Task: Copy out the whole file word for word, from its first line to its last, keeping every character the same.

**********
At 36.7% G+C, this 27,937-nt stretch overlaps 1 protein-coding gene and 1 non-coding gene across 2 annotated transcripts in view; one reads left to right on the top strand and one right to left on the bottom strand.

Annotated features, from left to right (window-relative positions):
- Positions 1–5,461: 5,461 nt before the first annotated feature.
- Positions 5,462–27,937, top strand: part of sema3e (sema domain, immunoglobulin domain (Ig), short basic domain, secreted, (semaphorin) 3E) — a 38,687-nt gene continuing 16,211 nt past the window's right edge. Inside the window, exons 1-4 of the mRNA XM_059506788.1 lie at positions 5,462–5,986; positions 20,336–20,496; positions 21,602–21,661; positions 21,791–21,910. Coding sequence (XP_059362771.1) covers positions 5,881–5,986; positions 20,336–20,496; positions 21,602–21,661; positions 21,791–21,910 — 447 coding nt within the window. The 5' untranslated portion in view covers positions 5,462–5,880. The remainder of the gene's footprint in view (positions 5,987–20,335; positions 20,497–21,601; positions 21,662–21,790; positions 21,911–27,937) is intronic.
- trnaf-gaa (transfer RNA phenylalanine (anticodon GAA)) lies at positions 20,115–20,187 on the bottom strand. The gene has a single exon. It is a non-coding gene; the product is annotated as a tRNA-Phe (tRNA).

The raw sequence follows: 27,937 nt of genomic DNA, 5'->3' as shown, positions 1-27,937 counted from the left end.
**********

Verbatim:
At 36.7% G+C, this 27,937-nt stretch overlaps 1 protein-coding gene and 1 non-coding gene across 2 annotated transcripts in view; one reads left to right on the top strand and one right to left on the bottom strand.

Annotated features, from left to right (window-relative positions):
- Positions 1–5,461: 5,461 nt before the first annotated feature.
- Positions 5,462–27,937, top strand: part of sema3e (sema domain, immunoglobulin domain (Ig), short basic domain, secreted, (semaphorin) 3E) — a 38,687-nt gene continuing 16,211 nt past the window's right edge. Inside the window, exons 1-4 of the mRNA XM_059506788.1 lie at positions 5,462–5,986; positions 20,336–20,496; positions 21,602–21,661; positions 21,791–21,910. Coding sequence (XP_059362771.1) covers positions 5,881–5,986; positions 20,336–20,496; positions 21,602–21,661; positions 21,791–21,910 — 447 coding nt within the window. The 5' untranslated portion in view covers positions 5,462–5,880. The remainder of the gene's footprint in view (positions 5,987–20,335; positions 20,497–21,601; positions 21,662–21,790; positions 21,911–27,937) is intronic.
- trnaf-gaa (transfer RNA phenylalanine (anticodon GAA)) lies at positions 20,115–20,187 on the bottom strand. The gene has a single exon. It is a non-coding gene; the product is annotated as a tRNA-Phe (tRNA).

The raw sequence follows: 27,937 nt of genomic DNA, 5'->3' as shown, positions 1-27,937 counted from the left end.